So what you're referring to the links between domains that connect the domains. And, you know, apart from the just the the simple perspective, if you have, you know, a very short domain, you have very short Linko, you have two domains next to each other. They are forced to be next to each other. If you have a very long one, you have the domains that are extremely flexible and they carry out a lot of sort of spatial reorganisation.
That's awesome. But on top of that.
Right, just this Linko itself, because it's so flexible, it actually can adapt to a lot of different shapes.
And therefore, it's a it's a very good interactor when it comes to interaction between this protein and other protein.
So these things also evolve, you know, and they, in a way, have different sort of laws of the driving laws that underlie the evolution because they no longer need to to preserve certain structure.
Right. Unlike protein domains. And so on top of that, you have something that is even less studied. And this is something that you attribute to to the concept of alternative splicing. So I started splicing. So it's a it's a very cool concept to something that we've been fascinated about for over a decade in my lap and trying to do research with that.
But so, you know, so it's typically a simplistic perspective is that one gene is equal, one protein product. So you have a gene, you know, you transcribe it and translate it and it becomes a protein.
In reality, when we talk about eukaryotes, especially sort of more recent eukaryotes that are very complex, the gene is now it's no longer equal to one protein.
It actually can produce multiple functionally active protein products. And each of them is, you know, is called an alternatively splice product.
The reason it happens is that if you look at the gene that actually has it has also blocks and blocks, some of which and it's essentially it goes like this.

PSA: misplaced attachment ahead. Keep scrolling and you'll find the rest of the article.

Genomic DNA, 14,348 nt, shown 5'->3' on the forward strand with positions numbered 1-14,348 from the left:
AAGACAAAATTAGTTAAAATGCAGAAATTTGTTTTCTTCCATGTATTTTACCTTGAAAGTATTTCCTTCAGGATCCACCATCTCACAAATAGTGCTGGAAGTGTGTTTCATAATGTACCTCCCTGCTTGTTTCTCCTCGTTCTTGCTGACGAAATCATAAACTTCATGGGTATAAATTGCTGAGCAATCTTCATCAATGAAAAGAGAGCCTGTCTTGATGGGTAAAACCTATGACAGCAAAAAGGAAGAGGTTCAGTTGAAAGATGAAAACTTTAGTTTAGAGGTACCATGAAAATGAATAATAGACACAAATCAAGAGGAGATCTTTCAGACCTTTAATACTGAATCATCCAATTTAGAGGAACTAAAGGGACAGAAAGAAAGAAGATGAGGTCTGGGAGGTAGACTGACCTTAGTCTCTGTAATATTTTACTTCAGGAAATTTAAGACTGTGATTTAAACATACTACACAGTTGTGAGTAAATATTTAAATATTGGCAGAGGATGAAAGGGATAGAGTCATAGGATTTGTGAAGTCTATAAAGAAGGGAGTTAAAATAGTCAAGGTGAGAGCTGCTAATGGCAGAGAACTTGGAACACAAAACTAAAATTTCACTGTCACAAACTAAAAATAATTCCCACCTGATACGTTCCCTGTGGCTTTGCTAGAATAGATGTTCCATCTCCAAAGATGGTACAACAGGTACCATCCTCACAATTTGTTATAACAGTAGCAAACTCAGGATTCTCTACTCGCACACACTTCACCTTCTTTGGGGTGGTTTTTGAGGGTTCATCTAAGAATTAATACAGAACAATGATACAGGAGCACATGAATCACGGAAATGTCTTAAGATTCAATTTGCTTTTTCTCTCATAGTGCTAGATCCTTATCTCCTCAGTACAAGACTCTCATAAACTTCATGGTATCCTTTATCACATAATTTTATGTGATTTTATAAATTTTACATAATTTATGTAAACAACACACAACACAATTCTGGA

So we have a blog that will later be translated. We call it Zone. Then we'll have a block that is not translated cut out. We called it the intron. So we have Exon, Interent, Exon, Enteron, etc., etc., etc. It's on some. Sometimes you can have, you know, dozens of this exons on intercoms. So what happens is during the process when the gene is converted to RNA, we have things that are cut out, the in-transit cut-out and exons that now get assembled together and sometimes we will throw out some of the exons.
And the remaining protein products will be comfortably the same. Oh, different, right? So so now you have fragments of the protein that no longer there. There were cut out was the entrance. Sometimes you will essentially take one example and replace it with another one. Right.
So there's some flexibility and then this process. So so that creates a whole new level of complexity because random though, is it?
It's not random. We and and this is where I think now the appearance of this modern single cell and before that tissue level sequencing, next generation sequencing techniques such as RNA sic allows us to see that this these are the events that often happen in response.
It's a it's a dynamic event that happens in response to the disease or in response to certain developmental stage oversell. And and this is an incredibly complex layer that also undergoes I mean, because it's at the gene level. Right. So it undergoes certain evolution. Right.
And now we have this interplay between what's happening and what is happening in the in the protein world and what is happening in the in the gene and RNA world. And, for example, you know, it's it's often that we see that the boundaries of this exons. Coincide with the boundaries of the protest domains rights. So there is this course interplay to that. It's not always I mean, otherwise it would be too simple. Right. But we do see the connection between those sort of machineries.
And obviously the evolution will pick up this complexity and, you know, select for whatever success or whatever.
Yeah, we see that complexity in play and makes this question, you know, more complex but more exciting as a small detour.
I don't know if you think about this into the world of computer science.
There's Douglas Hofstadter, I think came up with a name of Quine, which are I don't know if you're familiar with these things, but his computer programs that have, I guess, Exon and Tron and they copied the whole purpose of the program is to copy itself.
So it prints copies of itself, but can also carry information inside of it.